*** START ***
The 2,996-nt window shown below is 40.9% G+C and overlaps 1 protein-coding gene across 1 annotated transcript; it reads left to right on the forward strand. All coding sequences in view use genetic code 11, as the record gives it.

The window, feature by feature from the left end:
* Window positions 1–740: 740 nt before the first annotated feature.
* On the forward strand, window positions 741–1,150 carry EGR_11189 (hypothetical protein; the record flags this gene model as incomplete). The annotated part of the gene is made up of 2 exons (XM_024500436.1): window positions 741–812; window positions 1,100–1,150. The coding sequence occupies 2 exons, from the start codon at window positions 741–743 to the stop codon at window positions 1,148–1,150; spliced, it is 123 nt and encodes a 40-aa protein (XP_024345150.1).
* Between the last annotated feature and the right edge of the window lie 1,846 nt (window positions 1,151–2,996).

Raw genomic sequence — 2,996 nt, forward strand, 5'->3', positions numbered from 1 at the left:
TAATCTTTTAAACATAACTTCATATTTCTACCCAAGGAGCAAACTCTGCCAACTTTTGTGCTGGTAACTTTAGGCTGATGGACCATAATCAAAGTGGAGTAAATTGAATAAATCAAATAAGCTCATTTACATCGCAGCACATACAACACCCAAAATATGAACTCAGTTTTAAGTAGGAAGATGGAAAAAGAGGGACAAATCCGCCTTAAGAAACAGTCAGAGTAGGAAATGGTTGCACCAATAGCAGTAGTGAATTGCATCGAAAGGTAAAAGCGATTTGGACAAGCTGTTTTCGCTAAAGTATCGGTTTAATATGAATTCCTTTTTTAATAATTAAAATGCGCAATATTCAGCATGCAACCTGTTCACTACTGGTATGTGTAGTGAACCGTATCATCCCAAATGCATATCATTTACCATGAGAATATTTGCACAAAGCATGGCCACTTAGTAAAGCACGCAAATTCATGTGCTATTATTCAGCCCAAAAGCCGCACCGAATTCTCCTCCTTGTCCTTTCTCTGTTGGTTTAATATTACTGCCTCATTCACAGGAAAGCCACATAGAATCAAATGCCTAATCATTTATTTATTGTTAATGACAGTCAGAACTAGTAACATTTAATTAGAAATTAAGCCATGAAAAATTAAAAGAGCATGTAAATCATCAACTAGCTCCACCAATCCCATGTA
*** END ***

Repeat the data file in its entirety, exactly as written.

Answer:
The 2,996-nt window shown below is 40.9% G+C and overlaps 1 protein-coding gene across 1 annotated transcript; it reads left to right on the forward strand. All coding sequences in view use genetic code 11, as the record gives it.

The window, feature by feature from the left end:
* Window positions 1–740: 740 nt before the first annotated feature.
* On the forward strand, window positions 741–1,150 carry EGR_11189 (hypothetical protein; the record flags this gene model as incomplete). The annotated part of the gene is made up of 2 exons (XM_024500436.1): window positions 741–812; window positions 1,100–1,150. The coding sequence occupies 2 exons, from the start codon at window positions 741–743 to the stop codon at window positions 1,148–1,150; spliced, it is 123 nt and encodes a 40-aa protein (XP_024345150.1).
* Between the last annotated feature and the right edge of the window lie 1,846 nt (window positions 1,151–2,996).

Raw genomic sequence — 2,996 nt, forward strand, 5'->3', positions numbered from 1 at the left:
TAATCTTTTAAACATAACTTCATATTTCTACCCAAGGAGCAAACTCTGCCAACTTTTGTGCTGGTAACTTTAGGCTGATGGACCATAATCAAAGTGGAGTAAATTGAATAAATCAAATAAGCTCATTTACATCGCAGCACATACAACACCCAAAATATGAACTCAGTTTTAAGTAGGAAGATGGAAAAAGAGGGACAAATCCGCCTTAAGAAACAGTCAGAGTAGGAAATGGTTGCACCAATAGCAGTAGTGAATTGCATCGAAAGGTAAAAGCGATTTGGACAAGCTGTTTTCGCTAAAGTATCGGTTTAATATGAATTCCTTTTTTAATAATTAAAATGCGCAATATTCAGCATGCAACCTGTTCACTACTGGTATGTGTAGTGAACCGTATCATCCCAAATGCATATCATTTACCATGAGAATATTTGCACAAAGCATGGCCACTTAGTAAAGCACGCAAATTCATGTGCTATTATTCAGCCCAAAAGCCGCACCGAATTCTCCTCCTTGTCCTTTCTCTGTTGGTTTAATATTACTGCCTCATTCACAGGAAAGCCACATAGAATCAAATGCCTAATCATTTATTTATTGTTAATGACAGTCAGAACTAGTAACATTTAATTAGAAATTAAGCCATGAAAAATTAAAAGAGCATGTAAATCATCAACTAGCTCCACCAATCCCATGTA